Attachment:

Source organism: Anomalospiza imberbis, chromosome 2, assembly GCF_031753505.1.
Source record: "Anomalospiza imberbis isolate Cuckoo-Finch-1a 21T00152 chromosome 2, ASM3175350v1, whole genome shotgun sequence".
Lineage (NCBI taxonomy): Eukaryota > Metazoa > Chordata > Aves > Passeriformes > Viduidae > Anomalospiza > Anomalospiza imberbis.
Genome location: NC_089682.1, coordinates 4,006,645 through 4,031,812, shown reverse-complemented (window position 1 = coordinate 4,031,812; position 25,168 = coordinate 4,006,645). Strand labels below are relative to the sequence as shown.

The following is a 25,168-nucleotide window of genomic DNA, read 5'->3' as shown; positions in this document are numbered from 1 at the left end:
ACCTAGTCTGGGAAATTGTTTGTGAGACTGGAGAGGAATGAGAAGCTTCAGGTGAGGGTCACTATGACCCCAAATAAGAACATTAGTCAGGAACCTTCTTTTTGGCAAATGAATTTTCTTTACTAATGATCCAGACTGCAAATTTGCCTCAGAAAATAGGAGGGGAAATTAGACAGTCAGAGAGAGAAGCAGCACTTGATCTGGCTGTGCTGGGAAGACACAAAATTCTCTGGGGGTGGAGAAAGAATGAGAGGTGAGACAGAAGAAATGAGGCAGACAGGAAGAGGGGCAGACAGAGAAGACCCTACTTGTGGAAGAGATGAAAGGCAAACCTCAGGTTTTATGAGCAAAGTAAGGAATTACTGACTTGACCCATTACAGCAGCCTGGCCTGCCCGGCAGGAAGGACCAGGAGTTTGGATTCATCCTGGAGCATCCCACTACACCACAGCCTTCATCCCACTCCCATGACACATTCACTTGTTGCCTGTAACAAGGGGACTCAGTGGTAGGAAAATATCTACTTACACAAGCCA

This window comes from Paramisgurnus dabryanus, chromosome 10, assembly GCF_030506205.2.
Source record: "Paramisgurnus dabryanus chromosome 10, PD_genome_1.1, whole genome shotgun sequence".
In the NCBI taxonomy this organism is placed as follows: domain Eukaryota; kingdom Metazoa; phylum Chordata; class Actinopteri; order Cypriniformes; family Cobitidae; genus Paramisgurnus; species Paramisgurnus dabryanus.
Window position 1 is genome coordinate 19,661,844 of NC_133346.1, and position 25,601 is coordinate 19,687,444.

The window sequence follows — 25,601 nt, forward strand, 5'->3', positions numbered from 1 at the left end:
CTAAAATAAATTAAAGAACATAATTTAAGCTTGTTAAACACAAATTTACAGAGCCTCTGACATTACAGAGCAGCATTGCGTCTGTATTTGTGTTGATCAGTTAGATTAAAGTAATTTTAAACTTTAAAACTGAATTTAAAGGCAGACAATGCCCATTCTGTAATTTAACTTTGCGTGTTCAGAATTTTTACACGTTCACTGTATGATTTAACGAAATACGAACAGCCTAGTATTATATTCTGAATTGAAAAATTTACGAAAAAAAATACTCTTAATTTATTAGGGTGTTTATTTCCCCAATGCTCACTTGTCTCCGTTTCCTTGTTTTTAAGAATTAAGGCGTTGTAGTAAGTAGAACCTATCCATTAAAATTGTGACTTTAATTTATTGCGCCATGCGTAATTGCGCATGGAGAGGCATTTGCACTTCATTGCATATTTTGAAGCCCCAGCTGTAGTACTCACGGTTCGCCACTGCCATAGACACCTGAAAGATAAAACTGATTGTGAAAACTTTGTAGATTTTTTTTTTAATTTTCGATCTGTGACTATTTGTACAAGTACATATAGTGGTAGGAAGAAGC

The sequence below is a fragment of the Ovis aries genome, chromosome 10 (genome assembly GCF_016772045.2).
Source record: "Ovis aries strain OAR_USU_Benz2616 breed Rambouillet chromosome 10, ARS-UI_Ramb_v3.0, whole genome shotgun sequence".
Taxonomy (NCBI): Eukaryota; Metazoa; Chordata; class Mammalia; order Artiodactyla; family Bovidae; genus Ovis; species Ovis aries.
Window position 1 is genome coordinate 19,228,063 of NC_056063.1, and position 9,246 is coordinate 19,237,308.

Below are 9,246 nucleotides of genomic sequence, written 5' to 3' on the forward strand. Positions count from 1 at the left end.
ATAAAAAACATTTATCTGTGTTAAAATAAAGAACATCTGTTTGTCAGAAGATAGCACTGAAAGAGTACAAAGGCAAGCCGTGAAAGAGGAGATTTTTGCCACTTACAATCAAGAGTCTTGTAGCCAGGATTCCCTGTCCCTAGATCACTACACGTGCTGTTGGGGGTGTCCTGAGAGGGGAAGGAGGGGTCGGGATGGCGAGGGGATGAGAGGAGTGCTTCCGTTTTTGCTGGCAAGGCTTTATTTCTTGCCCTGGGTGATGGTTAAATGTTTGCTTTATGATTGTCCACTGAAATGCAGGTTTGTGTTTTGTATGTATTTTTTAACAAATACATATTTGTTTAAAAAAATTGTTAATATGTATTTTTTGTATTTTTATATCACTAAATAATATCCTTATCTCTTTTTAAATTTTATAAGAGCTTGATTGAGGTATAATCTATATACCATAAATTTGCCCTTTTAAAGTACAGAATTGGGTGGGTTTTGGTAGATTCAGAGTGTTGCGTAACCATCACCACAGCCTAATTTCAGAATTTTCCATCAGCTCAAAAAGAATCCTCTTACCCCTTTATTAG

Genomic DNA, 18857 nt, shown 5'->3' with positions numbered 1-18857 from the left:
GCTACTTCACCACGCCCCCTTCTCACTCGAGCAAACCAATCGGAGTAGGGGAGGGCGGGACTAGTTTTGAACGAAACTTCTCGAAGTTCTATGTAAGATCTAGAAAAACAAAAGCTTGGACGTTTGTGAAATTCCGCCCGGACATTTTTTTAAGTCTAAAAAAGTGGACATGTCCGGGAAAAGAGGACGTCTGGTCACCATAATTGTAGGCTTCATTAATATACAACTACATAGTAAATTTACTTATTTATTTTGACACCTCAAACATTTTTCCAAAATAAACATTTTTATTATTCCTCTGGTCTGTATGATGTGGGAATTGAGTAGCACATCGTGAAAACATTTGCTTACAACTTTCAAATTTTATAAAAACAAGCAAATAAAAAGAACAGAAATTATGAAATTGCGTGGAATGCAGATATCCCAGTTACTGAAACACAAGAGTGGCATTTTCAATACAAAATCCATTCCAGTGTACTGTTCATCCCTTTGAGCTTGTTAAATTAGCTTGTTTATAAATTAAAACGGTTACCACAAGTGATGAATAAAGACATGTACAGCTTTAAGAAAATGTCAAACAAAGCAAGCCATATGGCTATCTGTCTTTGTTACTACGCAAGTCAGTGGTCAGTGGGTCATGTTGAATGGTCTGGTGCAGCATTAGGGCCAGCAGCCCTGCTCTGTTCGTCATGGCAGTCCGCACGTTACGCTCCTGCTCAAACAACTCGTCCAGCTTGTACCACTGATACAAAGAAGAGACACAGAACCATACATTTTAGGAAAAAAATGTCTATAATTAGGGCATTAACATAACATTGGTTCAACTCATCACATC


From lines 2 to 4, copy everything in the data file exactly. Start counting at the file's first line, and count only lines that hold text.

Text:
Source record: "Anomalospiza imberbis isolate Cuckoo-Finch-1a 21T00152 chromosome 2, ASM3175350v1, whole genome shotgun sequence".
Lineage (NCBI taxonomy): Eukaryota > Metazoa > Chordata > Aves > Passeriformes > Viduidae > Anomalospiza > Anomalospiza imberbis.
Genome location: NC_089682.1, coordinates 4,006,645 through 4,031,812, shown reverse-complemented (window position 1 = coordinate 4,031,812; position 25,168 = coordinate 4,006,645). Strand labels below are relative to the sequence as shown.